2: All Abilities Brandscapes
Recognizing and empowering consumers of all abilities (physical or mental) is a massive 2023 imperative, with the practical tools and services as important as status-quo quashing narratives. It’s a liberation missive for every part of the brand ecosystem; 15% of people globally live with disability yet less than 1% of primetime TV ads show that reality, and 43% of those dealing with a condition have abandoned purchases online due to poor accessibility.
Gaming and esports hold gifts for e-commerce – see Forza Horizon 5 (customizable subtitles, screen reader narrators, the ability to disable moving backgrounds) and the brilliant 2022 e-nterpreter tool by Peruvian beer brand Pilsen Callao that embraced an estimated 300m deaf players with a downloadable AI-powered bot translating voice chat into sign language in real time (within Discord). Also consider CVS’ app-based spoken prescription labels tool – a concept heralding privacy, safety, and independence.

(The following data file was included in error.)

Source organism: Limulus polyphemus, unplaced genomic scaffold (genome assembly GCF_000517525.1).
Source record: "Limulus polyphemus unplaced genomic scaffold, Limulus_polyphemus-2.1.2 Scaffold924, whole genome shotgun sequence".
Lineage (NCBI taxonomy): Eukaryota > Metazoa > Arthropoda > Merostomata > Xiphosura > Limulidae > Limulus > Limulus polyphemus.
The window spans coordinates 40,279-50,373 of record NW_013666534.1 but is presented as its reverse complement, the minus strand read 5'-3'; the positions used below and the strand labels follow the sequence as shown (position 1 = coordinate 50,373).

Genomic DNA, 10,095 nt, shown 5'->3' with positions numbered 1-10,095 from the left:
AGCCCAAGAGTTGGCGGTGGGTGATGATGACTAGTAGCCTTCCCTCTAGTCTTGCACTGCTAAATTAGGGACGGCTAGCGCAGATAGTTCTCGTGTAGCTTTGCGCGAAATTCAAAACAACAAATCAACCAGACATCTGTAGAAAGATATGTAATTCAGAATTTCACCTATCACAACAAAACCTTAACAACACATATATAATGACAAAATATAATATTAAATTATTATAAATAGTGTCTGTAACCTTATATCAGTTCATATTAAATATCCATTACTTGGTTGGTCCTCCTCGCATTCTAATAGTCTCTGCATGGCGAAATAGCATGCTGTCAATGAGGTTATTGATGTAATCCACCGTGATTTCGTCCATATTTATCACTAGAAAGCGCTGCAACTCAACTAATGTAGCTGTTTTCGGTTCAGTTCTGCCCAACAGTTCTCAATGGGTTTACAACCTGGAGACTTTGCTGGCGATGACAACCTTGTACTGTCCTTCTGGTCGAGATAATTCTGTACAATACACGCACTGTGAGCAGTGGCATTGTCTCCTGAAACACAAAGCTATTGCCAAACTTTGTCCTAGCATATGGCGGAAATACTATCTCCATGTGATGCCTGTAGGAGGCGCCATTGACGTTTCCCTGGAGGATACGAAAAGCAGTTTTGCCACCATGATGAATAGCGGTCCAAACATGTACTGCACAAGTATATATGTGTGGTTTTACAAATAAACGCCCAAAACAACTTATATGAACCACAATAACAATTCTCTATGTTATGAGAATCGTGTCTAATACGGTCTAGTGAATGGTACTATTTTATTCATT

In advertising see Apple’s late 2022 The Greatest, which promotes its devices adaptable tools from sensory alerts to audio descriptors via the personal achievements of people from doctors to DJ’s – i.e., through identities not defined by condition. Metaverse depictions matter too; while digital life is often deemed escapist by default, for many it’s a haven for affirming lived experiences. See NYX Cosmetics Valley of Belonging Pride 2022 activation in The Sandbox where prosthetic limbs could be chosen alongside skin shades and sexual orientations. For service opportunities see Ikea’s new shoppable docuseries, Belonging at Home, focusing on interior design for neurodivergent minds.
3: Look Up: Midlife & The ‘Queenagers’